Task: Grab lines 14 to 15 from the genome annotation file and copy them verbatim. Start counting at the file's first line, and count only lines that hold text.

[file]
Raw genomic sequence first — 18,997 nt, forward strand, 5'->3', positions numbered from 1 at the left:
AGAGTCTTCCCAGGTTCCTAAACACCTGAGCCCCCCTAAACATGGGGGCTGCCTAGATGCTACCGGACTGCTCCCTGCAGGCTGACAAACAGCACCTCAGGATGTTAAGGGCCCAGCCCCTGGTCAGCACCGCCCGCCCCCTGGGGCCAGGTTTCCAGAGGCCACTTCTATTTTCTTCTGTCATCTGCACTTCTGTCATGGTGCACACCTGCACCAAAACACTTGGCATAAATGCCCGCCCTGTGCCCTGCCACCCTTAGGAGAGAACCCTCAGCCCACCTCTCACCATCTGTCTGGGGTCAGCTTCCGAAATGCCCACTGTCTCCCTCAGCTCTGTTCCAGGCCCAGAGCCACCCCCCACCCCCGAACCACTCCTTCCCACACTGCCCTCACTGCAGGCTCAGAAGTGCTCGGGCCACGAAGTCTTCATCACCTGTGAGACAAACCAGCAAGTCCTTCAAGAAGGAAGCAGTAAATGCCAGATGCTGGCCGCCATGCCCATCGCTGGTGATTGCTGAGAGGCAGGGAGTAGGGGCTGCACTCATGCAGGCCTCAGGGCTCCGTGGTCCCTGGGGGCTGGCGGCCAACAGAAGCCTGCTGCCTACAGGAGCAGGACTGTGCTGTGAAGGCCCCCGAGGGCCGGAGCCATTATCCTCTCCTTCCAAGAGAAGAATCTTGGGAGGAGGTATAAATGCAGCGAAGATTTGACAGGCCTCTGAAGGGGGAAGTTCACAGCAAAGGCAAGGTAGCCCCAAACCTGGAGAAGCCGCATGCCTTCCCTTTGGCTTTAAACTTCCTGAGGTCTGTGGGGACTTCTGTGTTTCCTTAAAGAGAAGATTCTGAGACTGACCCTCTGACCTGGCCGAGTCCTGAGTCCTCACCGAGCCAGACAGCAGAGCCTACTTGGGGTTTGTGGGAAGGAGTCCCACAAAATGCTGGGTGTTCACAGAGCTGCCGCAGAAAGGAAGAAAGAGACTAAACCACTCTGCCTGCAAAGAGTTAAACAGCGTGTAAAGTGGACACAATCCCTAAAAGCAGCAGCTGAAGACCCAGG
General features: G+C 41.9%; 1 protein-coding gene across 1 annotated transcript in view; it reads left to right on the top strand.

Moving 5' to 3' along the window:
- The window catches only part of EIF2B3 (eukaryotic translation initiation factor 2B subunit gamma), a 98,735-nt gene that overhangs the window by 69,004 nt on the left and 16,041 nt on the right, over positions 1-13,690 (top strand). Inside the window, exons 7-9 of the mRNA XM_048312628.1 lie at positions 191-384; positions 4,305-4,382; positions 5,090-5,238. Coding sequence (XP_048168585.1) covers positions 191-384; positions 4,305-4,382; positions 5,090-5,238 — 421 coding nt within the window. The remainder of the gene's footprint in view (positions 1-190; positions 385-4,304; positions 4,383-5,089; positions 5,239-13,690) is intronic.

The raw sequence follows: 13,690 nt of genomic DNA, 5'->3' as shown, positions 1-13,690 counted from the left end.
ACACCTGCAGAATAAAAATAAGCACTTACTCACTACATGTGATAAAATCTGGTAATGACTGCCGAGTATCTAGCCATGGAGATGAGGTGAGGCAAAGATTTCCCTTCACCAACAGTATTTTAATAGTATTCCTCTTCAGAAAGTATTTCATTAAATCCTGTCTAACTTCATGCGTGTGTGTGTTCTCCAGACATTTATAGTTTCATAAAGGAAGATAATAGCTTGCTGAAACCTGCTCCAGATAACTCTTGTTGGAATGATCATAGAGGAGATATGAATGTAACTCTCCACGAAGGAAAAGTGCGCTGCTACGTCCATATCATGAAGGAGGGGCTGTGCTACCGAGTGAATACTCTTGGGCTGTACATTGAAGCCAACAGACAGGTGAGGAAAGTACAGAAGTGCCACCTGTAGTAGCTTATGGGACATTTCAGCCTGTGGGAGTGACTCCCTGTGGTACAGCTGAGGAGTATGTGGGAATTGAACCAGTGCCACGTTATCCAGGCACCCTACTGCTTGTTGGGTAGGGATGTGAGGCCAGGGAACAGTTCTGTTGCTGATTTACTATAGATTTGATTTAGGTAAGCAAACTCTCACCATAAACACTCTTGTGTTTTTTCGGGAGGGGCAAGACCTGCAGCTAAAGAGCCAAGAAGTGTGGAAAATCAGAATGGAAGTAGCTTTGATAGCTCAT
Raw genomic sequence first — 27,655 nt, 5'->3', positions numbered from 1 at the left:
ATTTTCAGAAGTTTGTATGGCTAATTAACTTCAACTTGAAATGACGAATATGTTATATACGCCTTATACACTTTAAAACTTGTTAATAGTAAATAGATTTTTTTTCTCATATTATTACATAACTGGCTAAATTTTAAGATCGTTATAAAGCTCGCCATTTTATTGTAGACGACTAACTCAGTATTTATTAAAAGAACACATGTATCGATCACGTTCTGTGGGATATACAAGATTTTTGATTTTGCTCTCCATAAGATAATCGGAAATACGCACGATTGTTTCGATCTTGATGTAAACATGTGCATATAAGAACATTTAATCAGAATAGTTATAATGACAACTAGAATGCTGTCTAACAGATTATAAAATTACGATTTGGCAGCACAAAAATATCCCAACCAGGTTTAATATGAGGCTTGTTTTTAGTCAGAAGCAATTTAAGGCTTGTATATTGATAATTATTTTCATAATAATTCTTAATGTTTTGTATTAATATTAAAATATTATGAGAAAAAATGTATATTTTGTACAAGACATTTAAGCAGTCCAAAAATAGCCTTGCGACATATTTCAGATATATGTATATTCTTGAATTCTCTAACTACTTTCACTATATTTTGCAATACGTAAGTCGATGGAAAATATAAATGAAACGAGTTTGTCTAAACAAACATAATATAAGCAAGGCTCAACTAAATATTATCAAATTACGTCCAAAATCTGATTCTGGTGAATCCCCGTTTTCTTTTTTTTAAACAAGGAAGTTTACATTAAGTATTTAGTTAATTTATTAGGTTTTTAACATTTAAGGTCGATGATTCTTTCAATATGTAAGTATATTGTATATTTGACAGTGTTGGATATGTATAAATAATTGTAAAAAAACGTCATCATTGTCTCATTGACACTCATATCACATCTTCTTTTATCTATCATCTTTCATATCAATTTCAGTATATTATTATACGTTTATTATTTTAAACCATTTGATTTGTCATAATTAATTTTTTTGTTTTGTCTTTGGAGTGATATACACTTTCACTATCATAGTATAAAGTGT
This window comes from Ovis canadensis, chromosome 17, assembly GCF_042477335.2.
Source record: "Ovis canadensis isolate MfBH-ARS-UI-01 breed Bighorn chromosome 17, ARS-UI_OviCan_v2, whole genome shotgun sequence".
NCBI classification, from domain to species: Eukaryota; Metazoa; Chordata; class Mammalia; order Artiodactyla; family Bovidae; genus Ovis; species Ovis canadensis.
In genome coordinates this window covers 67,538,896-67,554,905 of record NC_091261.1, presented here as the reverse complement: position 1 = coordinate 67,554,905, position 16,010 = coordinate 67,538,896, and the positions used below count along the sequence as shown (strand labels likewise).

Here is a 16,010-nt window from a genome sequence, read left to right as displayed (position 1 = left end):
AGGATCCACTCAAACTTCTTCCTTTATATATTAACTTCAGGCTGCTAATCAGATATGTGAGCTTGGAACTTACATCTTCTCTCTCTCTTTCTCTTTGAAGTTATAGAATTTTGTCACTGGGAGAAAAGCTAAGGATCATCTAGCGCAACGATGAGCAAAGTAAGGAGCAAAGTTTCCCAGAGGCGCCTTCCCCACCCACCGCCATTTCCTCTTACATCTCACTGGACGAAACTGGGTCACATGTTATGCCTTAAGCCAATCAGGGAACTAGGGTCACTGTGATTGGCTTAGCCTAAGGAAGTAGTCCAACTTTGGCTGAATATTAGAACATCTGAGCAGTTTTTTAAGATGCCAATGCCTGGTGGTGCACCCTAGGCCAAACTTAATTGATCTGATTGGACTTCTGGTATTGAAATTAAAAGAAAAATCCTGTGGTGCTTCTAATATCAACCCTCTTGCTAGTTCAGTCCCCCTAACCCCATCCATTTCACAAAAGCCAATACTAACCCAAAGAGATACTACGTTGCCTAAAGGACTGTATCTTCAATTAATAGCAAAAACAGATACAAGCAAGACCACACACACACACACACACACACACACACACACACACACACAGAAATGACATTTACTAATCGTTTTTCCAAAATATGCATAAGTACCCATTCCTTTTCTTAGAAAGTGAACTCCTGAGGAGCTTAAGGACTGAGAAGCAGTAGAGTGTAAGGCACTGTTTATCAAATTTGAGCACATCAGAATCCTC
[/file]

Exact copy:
Here is a 16,010-nt window from a genome sequence, read left to right as displayed (position 1 = left end):
AGGATCCACTCAAACTTCTTCCTTTATATATTAACTTCAGGCTGCTAATCAGATATGTGAGCTTGGAACTTACATCTTCTCTCTCTCTTTCTCTTTGAAGTTATAGAATTTTGTCACTGGGAGAAAAGCTAAGGATCATCTAGCGCAACGATGAGCAAAGTAAGGAGCAAAGTTTCCCAGAGGCGCCTTCCCCACCCACCGCCATTTCCTCTTACATCTCACTGGACGAAACTGGGTCACATGTTATGCCTTAAGCCAATCAGGGAACTAGGGTCACTGTGATTGGCTTAGCCTAAGGAAGTAGTCCAACTTTGGCTGAATATTAGAACATCTGAGCAGTTTTTTAAGATGCCAATGCCTGGTGGTGCACCCTAGGCCAAACTTAATTGATCTGATTGGACTTCTGGTATTGAAATTAAAAGAAAAATCCTGTGGTGCTTCTAATATCAACCCTCTTGCTAGTTCAGTCCCCCTAACCCCATCCATTTCACAAAAGCCAATACTAACCCAAAGAGATACTACGTTGCCTAAAGGACTGTATCTTCAATTAATAGCAAAAACAGATACAAGCAAGACCACACACACACACACACACACACACACACACACACACACACAGAAATGACATTTACTAATCGTTTTTCCAAAATATGCATAAGTACCCATTCCTTTTCTTAGAAAGTGAACTCCTGAGGAGCTTAAGGACTGAGAAGCAGTAGAGTGTAAGGCACTGTTTATCAAATTTGAGCACATCAGAATCCTC